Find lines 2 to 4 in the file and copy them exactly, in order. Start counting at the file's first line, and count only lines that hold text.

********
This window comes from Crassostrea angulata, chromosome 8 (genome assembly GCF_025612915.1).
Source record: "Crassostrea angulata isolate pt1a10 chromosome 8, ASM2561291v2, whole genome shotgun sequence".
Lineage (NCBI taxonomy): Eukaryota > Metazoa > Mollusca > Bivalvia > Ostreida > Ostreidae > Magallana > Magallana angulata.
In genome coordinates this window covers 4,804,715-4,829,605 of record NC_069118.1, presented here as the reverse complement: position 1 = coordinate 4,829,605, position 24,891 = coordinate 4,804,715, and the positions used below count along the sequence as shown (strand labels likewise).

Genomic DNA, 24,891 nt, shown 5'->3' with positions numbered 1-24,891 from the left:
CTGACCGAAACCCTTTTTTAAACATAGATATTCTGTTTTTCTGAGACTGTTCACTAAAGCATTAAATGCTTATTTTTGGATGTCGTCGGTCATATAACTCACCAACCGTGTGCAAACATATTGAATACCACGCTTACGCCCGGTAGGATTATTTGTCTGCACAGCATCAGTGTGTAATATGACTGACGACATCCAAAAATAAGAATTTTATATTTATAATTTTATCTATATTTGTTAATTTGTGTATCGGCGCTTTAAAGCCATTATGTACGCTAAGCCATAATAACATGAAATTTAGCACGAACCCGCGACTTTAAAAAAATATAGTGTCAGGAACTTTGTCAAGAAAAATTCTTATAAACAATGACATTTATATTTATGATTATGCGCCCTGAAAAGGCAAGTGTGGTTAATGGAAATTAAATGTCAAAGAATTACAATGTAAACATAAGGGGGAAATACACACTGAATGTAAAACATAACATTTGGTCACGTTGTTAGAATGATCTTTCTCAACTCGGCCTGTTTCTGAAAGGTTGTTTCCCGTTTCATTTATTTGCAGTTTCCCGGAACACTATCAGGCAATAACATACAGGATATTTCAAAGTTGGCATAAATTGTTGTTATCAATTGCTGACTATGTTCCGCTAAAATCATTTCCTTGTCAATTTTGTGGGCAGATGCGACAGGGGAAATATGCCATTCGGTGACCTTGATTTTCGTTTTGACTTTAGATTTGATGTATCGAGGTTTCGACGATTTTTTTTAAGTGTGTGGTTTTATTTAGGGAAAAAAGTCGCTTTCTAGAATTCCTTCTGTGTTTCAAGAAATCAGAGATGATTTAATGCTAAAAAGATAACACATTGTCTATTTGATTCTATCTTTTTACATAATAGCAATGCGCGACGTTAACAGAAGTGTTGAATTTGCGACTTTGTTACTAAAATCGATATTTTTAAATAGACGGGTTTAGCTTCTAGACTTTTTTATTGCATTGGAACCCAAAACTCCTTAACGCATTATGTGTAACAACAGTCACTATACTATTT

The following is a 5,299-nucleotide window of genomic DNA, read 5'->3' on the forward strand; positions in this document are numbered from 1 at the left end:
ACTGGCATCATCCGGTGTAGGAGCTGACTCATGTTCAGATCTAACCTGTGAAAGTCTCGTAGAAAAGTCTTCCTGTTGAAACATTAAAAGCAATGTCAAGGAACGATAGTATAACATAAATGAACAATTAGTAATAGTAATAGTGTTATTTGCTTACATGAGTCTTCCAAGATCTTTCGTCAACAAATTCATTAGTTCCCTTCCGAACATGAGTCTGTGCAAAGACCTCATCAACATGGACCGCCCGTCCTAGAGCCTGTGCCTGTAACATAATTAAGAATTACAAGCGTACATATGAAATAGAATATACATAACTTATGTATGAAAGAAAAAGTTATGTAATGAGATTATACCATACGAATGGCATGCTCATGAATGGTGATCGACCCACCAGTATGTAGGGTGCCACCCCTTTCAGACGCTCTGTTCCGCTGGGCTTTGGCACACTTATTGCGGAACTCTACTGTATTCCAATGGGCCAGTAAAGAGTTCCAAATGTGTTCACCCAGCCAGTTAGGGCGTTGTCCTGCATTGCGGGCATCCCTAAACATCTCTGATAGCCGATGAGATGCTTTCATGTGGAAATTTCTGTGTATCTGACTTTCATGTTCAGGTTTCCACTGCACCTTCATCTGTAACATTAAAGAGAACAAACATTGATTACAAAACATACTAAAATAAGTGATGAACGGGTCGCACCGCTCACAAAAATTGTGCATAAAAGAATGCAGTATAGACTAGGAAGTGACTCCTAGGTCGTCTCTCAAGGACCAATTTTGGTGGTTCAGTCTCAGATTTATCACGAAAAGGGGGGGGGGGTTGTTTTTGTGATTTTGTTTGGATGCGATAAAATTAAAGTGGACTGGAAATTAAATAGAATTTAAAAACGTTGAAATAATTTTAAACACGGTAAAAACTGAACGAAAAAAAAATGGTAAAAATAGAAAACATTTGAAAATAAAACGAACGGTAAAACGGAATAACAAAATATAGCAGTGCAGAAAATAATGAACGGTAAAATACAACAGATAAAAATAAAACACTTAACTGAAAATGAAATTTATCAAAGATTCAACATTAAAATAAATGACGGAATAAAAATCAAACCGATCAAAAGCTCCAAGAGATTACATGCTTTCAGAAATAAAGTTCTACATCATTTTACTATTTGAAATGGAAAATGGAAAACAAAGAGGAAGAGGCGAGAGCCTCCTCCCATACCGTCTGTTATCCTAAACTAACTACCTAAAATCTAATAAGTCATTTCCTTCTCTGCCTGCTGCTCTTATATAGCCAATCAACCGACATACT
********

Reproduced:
Source record: "Crassostrea angulata isolate pt1a10 chromosome 8, ASM2561291v2, whole genome shotgun sequence".
Lineage (NCBI taxonomy): Eukaryota > Metazoa > Mollusca > Bivalvia > Ostreida > Ostreidae > Magallana > Magallana angulata.
In genome coordinates this window covers 4,804,715-4,829,605 of record NC_069118.1, presented here as the reverse complement: position 1 = coordinate 4,829,605, position 24,891 = coordinate 4,804,715, and the positions used below count along the sequence as shown (strand labels likewise).